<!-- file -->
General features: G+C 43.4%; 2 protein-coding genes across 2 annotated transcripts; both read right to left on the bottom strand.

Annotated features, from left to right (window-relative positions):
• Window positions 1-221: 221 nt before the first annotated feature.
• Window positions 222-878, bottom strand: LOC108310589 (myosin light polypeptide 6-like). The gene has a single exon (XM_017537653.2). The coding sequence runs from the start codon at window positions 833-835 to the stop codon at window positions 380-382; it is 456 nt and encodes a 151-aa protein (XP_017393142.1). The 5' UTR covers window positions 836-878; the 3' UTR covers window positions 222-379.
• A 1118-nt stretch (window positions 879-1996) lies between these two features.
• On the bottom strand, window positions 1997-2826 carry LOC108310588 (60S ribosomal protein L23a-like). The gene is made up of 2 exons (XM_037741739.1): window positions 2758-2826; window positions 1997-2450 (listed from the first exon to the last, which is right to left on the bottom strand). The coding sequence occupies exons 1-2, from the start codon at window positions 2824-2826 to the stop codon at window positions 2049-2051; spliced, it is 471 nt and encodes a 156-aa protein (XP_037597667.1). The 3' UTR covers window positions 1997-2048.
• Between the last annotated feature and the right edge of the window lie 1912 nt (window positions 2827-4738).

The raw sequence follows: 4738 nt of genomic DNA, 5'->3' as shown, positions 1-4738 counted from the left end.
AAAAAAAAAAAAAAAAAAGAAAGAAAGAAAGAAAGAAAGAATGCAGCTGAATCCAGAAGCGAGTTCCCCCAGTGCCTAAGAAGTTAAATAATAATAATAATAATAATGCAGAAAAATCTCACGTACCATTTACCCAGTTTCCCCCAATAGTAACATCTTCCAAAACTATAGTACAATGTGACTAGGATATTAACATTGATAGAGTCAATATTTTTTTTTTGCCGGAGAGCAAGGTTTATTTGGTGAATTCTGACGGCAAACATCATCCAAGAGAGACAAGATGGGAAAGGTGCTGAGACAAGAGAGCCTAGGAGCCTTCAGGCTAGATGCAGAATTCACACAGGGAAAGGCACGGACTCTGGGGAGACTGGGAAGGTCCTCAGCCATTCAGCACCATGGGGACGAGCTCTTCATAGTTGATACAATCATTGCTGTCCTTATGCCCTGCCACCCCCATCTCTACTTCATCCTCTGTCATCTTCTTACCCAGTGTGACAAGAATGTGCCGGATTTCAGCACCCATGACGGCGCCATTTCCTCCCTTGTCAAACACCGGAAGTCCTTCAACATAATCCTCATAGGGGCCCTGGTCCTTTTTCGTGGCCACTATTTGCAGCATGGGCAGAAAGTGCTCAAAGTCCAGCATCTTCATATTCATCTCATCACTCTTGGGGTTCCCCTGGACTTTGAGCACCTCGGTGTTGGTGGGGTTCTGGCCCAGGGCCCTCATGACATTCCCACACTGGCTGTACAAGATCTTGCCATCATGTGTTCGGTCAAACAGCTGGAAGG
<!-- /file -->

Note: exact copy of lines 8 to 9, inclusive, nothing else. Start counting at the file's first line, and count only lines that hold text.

The raw sequence follows: 4738 nt of genomic DNA, 5'->3' as shown, positions 1-4738 counted from the left end.
AAAAAAAAAAAAAAAAAAGAAAGAAAGAAAGAAAGAAAGAATGCAGCTGAATCCAGAAGCGAGTTCCCCCAGTGCCTAAGAAGTTAAATAATAATAATAATAATAATGCAGAAAAATCTCACGTACCATTTACCCAGTTTCCCCCAATAGTAACATCTTCCAAAACTATAGTACAATGTGACTAGGATATTAACATTGATAGAGTCAATATTTTTTTTTTGCCGGAGAGCAAGGTTTATTTGGTGAATTCTGACGGCAAACATCATCCAAGAGAGACAAGATGGGAAAGGTGCTGAGACAAGAGAGCCTAGGAGCCTTCAGGCTAGATGCAGAATTCACACAGGGAAAGGCACGGACTCTGGGGAGACTGGGAAGGTCCTCAGCCATTCAGCACCATGGGGACGAGCTCTTCATAGTTGATACAATCATTGCTGTCCTTATGCCCTGCCACCCCCATCTCTACTTCATCCTCTGTCATCTTCTTACCCAGTGTGACAAGAATGTGCCGGATTTCAGCACCCATGACGGCGCCATTTCCTCCCTTGTCAAACACCGGAAGTCCTTCAACATAATCCTCATAGGGGCCCTGGTCCTTTTTCGTGGCCACTATTTGCAGCATGGGCAGAAAGTGCTCAAAGTCCAGCATCTTCATATTCATCTCATCACTCTTGGGGTTCCCCTGGACTTTGAGCACCTCGGTGTTGGTGGGGTTCTGGCCCAGGGCCCTCATGACATTCCCACACTGGCTGTACAAGATCTTGCCATCATGTGTTCGGTCAAACAGCTGGAAGG